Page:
Washtenaw County was ranked first among Michigan counties in “health factors” March 20, for the fourth straight year by the Robert Wood Johnson Foundation.
“That’s interesting because health care in general in this country is in a pretty poor state and for anybody to be able to excel at it is quite impressive,” Eastern Michigan University student Zach Koenig said. “With most people in Michigan unable to afford decent health care, this is a surprising result.”
Some areas in the county of Washtenaw are healthier than others, said a press release. For example, Bridgewater Township, Saline and Ann Arbor have a life expectancy rate of more than 76 years, while
Sylvan, York and Ypsilanti have a life expectancy rate of 64 years.
“I can see that,” EMU junior Briana Gagnon said. “The Ann Arbor area is notorious for being health conscious. You see people running around all the time, you see a lot of vegetarian/vegan restaurants and yoga facilities.”
The four factors the foundation looks at to determine the health of a county are health behaviors, access to clinical care, social and environmental atmosphere and the physical environment.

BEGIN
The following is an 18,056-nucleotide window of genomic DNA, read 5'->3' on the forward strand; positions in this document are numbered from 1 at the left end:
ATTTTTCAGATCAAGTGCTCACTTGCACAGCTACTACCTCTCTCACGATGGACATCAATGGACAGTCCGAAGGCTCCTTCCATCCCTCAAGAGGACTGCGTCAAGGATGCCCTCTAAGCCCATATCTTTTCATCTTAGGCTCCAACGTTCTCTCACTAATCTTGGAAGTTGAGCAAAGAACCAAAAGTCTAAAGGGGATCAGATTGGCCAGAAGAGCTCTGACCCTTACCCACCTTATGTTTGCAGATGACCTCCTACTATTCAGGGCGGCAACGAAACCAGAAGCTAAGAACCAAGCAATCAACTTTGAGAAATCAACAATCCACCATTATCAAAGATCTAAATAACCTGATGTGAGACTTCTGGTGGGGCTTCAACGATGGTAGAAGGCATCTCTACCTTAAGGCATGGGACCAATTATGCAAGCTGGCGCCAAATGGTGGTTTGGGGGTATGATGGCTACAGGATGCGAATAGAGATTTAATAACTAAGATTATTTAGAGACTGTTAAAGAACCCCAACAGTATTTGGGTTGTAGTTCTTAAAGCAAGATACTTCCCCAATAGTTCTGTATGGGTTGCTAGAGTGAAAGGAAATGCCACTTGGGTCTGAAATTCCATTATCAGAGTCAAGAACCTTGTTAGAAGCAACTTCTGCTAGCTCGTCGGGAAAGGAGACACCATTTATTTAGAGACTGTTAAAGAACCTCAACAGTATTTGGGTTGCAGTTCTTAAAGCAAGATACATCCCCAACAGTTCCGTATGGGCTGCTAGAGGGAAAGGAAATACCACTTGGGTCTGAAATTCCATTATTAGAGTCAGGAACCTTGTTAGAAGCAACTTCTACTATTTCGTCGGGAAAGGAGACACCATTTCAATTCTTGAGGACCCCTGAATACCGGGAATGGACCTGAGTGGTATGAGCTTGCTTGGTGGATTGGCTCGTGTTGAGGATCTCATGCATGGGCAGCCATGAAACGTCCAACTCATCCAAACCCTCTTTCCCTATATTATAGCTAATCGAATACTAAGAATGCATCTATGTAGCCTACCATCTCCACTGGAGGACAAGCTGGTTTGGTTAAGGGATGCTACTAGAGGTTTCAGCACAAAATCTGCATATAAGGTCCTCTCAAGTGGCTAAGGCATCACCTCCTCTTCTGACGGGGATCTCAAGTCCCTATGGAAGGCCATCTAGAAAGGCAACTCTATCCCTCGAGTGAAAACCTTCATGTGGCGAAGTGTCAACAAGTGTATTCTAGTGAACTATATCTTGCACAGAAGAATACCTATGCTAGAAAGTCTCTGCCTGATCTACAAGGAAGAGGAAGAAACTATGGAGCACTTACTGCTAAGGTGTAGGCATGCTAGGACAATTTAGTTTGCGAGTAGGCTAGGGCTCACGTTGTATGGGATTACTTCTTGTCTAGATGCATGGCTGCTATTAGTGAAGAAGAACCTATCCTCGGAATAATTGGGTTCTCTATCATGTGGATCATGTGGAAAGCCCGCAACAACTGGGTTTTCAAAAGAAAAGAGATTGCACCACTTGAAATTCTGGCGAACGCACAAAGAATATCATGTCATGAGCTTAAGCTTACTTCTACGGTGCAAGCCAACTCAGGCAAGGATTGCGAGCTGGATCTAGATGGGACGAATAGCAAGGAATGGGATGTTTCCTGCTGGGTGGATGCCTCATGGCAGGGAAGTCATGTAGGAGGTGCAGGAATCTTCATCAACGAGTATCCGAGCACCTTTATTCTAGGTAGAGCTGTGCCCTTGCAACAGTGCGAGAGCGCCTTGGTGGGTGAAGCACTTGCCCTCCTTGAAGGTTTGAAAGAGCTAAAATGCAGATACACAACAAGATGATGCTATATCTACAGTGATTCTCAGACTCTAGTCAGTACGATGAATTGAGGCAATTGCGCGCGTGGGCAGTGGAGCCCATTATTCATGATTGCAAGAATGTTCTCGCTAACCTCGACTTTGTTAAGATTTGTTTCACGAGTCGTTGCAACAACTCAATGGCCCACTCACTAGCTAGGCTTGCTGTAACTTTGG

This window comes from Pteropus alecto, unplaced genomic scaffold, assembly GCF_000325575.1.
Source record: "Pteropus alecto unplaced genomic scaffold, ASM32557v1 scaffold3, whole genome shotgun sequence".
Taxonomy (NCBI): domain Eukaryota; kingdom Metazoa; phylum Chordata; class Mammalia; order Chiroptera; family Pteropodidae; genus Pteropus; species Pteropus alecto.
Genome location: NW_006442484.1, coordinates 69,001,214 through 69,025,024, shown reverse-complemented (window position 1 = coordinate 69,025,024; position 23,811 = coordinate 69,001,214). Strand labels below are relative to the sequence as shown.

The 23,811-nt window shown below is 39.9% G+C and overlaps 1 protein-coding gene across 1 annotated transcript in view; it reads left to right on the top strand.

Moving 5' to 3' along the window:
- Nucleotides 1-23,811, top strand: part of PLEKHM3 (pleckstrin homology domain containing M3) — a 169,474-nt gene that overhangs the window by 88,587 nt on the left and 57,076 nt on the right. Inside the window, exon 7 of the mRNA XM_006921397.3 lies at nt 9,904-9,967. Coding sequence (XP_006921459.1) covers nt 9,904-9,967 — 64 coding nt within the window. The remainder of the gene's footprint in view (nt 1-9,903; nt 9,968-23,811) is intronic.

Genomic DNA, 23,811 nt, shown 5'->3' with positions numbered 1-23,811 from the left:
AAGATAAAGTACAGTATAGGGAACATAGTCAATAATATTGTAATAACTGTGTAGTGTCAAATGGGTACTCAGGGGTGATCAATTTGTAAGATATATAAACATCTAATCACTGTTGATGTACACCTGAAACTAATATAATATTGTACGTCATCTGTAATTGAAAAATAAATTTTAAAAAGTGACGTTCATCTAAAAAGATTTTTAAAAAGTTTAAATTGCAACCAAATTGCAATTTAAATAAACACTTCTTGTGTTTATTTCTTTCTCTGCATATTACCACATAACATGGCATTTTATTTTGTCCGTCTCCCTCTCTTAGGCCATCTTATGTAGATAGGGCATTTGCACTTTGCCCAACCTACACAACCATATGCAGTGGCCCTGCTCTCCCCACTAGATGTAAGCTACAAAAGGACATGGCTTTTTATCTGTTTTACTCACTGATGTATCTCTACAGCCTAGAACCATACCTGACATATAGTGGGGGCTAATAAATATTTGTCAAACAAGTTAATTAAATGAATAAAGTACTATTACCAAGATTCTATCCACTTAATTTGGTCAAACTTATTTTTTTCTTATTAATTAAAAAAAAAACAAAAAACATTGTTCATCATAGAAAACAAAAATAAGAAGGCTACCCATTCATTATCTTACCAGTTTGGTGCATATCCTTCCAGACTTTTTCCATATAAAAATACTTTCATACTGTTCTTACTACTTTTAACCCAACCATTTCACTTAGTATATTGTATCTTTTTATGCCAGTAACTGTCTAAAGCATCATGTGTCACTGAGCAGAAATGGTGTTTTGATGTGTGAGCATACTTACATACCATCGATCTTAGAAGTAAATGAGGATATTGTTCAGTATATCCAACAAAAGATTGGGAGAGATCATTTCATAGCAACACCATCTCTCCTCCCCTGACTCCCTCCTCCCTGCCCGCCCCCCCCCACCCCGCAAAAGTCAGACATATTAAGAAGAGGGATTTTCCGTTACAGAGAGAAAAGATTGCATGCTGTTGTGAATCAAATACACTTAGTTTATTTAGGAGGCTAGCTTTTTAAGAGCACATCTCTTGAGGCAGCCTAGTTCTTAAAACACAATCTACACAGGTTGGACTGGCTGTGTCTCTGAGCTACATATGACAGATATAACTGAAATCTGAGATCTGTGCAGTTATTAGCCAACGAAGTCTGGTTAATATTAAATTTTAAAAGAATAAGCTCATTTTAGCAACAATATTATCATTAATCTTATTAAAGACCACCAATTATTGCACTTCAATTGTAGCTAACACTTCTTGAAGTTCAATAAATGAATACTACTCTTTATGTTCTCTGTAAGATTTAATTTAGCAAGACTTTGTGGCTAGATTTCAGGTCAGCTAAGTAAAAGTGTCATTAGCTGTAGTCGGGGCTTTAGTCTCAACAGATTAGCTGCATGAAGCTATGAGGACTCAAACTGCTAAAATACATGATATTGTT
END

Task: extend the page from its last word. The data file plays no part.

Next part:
“I eat whatever I want. I know I’m healthy because my doctor tells me so,” Arlinda Bates, a senior in information systems and computer science, said.
The CountyHealthRankings.org website lists numerous health related statistics comparing Washtenaw to Michigan’s overall statistics.
These include obesity rates: Washtenaw County 25 percent while Michigan is at 32 percent; those who have attended college: Washtenaw County at 84 percent while Michigan is at 64 percent; and how many adults are smokers: Washtenaw at 12 percent while Michigan is at 20 percent.
“With the amount of smokers on campus, it’s hard to imagine that it doesn’t affect the statistics overall,” EMU nursing sophomore Anthony Mumford said. “I can barely walk around campus without hitting a group of smokers and inhaling a cloud of cigarette smoke.”
“These results are a testament to some of the excellent work happening in our community—thanks to our community partners and our staff,” Director and Health Officer for Washtenaw County Richard Fleece said in a statement.
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